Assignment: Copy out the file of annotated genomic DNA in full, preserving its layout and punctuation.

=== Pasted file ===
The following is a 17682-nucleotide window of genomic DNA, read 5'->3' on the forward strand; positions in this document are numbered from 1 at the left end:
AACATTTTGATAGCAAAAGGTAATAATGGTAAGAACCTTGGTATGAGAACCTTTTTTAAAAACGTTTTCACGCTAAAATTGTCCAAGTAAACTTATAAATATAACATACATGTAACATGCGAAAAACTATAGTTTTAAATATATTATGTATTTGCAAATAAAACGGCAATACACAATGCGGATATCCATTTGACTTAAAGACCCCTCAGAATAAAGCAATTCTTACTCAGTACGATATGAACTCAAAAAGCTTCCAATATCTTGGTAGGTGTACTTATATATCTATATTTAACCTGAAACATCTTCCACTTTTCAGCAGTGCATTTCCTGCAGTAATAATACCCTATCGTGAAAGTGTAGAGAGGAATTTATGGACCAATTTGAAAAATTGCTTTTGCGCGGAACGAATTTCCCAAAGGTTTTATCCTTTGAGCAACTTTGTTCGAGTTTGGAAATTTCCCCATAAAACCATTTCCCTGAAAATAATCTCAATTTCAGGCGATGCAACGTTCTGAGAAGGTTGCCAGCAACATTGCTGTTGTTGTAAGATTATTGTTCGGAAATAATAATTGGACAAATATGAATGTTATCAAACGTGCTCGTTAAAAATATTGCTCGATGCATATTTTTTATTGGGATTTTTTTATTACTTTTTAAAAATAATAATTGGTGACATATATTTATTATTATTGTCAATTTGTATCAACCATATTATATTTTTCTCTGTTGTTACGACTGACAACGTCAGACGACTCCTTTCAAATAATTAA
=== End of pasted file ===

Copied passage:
The following is a 17682-nucleotide window of genomic DNA, read 5'->3' on the forward strand; positions in this document are numbered from 1 at the left end:
AACATTTTGATAGCAAAAGGTAATAATGGTAAGAACCTTGGTATGAGAACCTTTTTTAAAAACGTTTTCACGCTAAAATTGTCCAAGTAAACTTATAAATATAACATACATGTAACATGCGAAAAACTATAGTTTTAAATATATTATGTATTTGCAAATAAAACGGCAATACACAATGCGGATATCCATTTGACTTAAAGACCCCTCAGAATAAAGCAATTCTTACTCAGTACGATATGAACTCAAAAAGCTTCCAATATCTTGGTAGGTGTACTTATATATCTATATTTAACCTGAAACATCTTCCACTTTTCAGCAGTGCATTTCCTGCAGTAATAATACCCTATCGTGAAAGTGTAGAGAGGAATTTATGGACCAATTTGAAAAATTGCTTTTGCGCGGAACGAATTTCCCAAAGGTTTTATCCTTTGAGCAACTTTGTTCGAGTTTGGAAATTTCCCCATAAAACCATTTCCCTGAAAATAATCTCAATTTCAGGCGATGCAACGTTCTGAGAAGGTTGCCAGCAACATTGCTGTTGTTGTAAGATTATTGTTCGGAAATAATAATTGGACAAATATGAATGTTATCAAACGTGCTCGTTAAAAATATTGCTCGATGCATATTTTTTATTGGGATTTTTTTATTACTTTTTAAAAATAATAATTGGTGACATATATTTATTATTATTGTCAATTTGTATCAACCATATTATATTTTTCTCTGTTGTTACGACTGACAACGTCAGACGACTCCTTTCAAATAATTAA